Jazz fans got some good news on Wednesday, and their team didn’t even play.
The Houston Rockets have traded James Harden to the Brooklyn Nets.
That means they don’t have to watch the bearded swingman flop all over the Vivint Arena hardwood multiple times every season. Instead, it will only happen once, given that the Nets are in the Eastern Conference. If they have to see Harden any more than that, it will be a good sign because that means the Jazz are in the NBA Finals.
In recent years, no opposing player has drawn Jazz fans’ ire more than Harden. His style is infuriating, unless he’s on your team. He brings the game to a halt with his ability to “draw” fouls — also known as going down to the floor if someone so much as breathes on him — and spends way more time at the free-throw line than is justified. Throw in the fact that he’s one-dimensional, and it makes him quite possibly the league’s least-enjoyable superstar.
Can you imagine Harden’s lackadaisical form of “defense” on a team coached by Quin Snyder? Or a team that has been renowned for its physical play and attention to detail on the defensive end since the days of Jerry Sloan? Jazz fans would never stand for it on their team, and they hate watching it from players on other squads.
So, as a Western Conference basketball fan: good riddance to Harden. Not that it would have made much of a difference in the Western Conference race had he stayed in Houston. The Rockets are, quite simply, awful. But at least a pairing of Victor Oladipo and John Wall will be more aesthetically pleasing to the casual fan.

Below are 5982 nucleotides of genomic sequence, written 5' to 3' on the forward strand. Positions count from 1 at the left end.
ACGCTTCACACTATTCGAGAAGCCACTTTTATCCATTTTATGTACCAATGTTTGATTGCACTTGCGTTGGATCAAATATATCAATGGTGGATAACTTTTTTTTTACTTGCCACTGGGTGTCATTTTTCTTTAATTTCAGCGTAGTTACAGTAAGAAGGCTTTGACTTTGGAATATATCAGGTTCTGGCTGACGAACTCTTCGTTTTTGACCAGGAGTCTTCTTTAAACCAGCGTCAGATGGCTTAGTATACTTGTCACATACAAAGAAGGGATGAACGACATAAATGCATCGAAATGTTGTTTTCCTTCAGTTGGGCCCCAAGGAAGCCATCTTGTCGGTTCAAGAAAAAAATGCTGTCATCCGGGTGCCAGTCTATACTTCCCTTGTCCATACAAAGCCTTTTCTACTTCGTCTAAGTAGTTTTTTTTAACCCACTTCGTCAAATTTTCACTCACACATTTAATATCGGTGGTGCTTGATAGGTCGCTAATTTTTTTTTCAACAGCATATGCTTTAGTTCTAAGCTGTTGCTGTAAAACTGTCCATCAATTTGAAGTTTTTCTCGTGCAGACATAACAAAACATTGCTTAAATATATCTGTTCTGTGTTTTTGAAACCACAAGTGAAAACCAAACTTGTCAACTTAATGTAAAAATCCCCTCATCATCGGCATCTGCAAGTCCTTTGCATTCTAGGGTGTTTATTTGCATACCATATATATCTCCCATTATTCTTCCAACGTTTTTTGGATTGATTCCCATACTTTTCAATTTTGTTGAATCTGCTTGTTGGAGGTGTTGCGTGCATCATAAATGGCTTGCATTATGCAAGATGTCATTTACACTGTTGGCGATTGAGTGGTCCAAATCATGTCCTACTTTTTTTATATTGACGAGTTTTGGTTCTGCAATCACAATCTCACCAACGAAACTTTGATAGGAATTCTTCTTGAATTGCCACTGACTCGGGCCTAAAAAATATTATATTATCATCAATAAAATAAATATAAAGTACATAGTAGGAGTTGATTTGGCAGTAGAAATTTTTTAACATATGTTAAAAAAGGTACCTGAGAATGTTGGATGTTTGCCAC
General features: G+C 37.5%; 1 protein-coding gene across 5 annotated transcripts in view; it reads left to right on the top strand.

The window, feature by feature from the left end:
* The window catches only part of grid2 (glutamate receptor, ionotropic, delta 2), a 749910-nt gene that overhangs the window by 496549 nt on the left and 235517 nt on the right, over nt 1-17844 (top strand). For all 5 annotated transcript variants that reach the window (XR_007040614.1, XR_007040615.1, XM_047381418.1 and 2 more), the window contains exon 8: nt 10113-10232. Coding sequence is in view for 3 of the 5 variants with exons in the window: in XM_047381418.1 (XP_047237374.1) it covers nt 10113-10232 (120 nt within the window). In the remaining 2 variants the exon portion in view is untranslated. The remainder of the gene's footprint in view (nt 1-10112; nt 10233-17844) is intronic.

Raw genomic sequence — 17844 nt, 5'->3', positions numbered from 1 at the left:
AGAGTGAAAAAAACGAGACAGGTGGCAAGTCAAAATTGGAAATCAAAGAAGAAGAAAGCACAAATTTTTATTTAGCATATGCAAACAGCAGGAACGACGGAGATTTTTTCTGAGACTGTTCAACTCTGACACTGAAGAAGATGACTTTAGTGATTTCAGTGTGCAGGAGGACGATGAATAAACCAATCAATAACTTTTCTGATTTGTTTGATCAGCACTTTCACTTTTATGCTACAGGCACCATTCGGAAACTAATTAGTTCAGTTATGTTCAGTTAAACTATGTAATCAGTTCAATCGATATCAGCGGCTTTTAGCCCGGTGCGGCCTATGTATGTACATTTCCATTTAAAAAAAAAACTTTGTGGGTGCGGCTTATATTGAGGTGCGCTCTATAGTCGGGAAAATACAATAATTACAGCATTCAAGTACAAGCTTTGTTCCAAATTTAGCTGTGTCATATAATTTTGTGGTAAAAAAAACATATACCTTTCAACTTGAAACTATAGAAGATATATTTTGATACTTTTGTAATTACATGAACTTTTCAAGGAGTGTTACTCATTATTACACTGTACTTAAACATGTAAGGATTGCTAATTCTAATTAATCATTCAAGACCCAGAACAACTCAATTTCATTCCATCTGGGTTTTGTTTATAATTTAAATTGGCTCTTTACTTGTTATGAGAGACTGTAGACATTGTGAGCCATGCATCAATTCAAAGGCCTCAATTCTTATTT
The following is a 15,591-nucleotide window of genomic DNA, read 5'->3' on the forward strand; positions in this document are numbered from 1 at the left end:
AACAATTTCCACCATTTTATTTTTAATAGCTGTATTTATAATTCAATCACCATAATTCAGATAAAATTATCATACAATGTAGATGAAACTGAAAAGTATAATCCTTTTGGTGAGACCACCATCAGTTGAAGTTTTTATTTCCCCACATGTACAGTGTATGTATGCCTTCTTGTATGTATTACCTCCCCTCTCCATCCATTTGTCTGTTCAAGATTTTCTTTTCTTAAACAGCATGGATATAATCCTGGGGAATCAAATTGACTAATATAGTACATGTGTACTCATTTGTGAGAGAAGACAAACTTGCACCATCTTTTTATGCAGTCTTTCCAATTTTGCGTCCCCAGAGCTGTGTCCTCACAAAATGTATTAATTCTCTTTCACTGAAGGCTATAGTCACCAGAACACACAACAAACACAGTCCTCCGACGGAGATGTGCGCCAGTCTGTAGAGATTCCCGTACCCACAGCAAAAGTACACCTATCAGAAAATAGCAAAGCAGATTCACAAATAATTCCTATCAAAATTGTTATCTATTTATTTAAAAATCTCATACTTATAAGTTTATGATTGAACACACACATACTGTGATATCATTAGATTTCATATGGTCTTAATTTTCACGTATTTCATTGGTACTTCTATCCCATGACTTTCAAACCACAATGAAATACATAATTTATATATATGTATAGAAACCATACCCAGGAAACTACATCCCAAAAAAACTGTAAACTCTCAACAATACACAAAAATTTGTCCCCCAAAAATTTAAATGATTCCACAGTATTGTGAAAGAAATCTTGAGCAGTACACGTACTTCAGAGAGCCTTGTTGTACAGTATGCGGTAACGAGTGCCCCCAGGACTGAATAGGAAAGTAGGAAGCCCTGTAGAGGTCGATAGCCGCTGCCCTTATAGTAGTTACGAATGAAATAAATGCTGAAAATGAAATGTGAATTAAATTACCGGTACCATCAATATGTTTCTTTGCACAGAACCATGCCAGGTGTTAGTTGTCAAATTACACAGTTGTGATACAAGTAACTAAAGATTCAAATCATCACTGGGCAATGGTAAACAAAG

However, if you’re a basketball fan, the presence of Harden in Brooklyn just turned you into a huge Milwaukee Bucks or Miami Heat fan. The only players who might come close to Harden in terms of obnoxiousness in recent years are Kevin Durant (known for winning championships by joining an existing superteam with the Warriors) and Kyrie Irving (known for believing the Earth is flat). And now, they’ve added Harden to that group.
Give me Giannis Antetokounmpo or Jimmy Butler any day.
At least in the West, Jazz fans have opposing superstars they can appreciate, now. Say what you will about LeBron James and his Durant-like tendency to join superteams, but he also once dragged a below-average Cavaliers team to the Finals before his days with the Heat. His teammate, Anthony Davis, is a treat to watch.
You have dynamic duos in Dallas (Luka Doncic and Kristaps Porzingis), Portland (Damian Lillard and CJ McCollum) and Denver (Nikola Jokic and Jamal Murray), as well as Paul George and Kawhi Leonard with the Clippers. Any of those pairings against Donovan Mitchell and Rudy Gobert makes for must-see TV.
Full disclosure: I’m not a Jazz fan. Never have been. Never will be. But I know good basketball when I see it, and Mitchell and Gobert are among the very best in the league. They’re on my list of must-watch games whenever they’re on TV.
James Harden, for all his gaudy statistics and the accolades he’s racked up over the years, is not. When my team was rumored to be in the running for his services, I hoped they would pass on the opportunity. I’m glad they did.
Darren Vaughan is a veteran sports writer from Moab, Utah. Like Jazz fans, he, too, knows the pain of rooting for a small-market NBA team. Email him at email@example.com.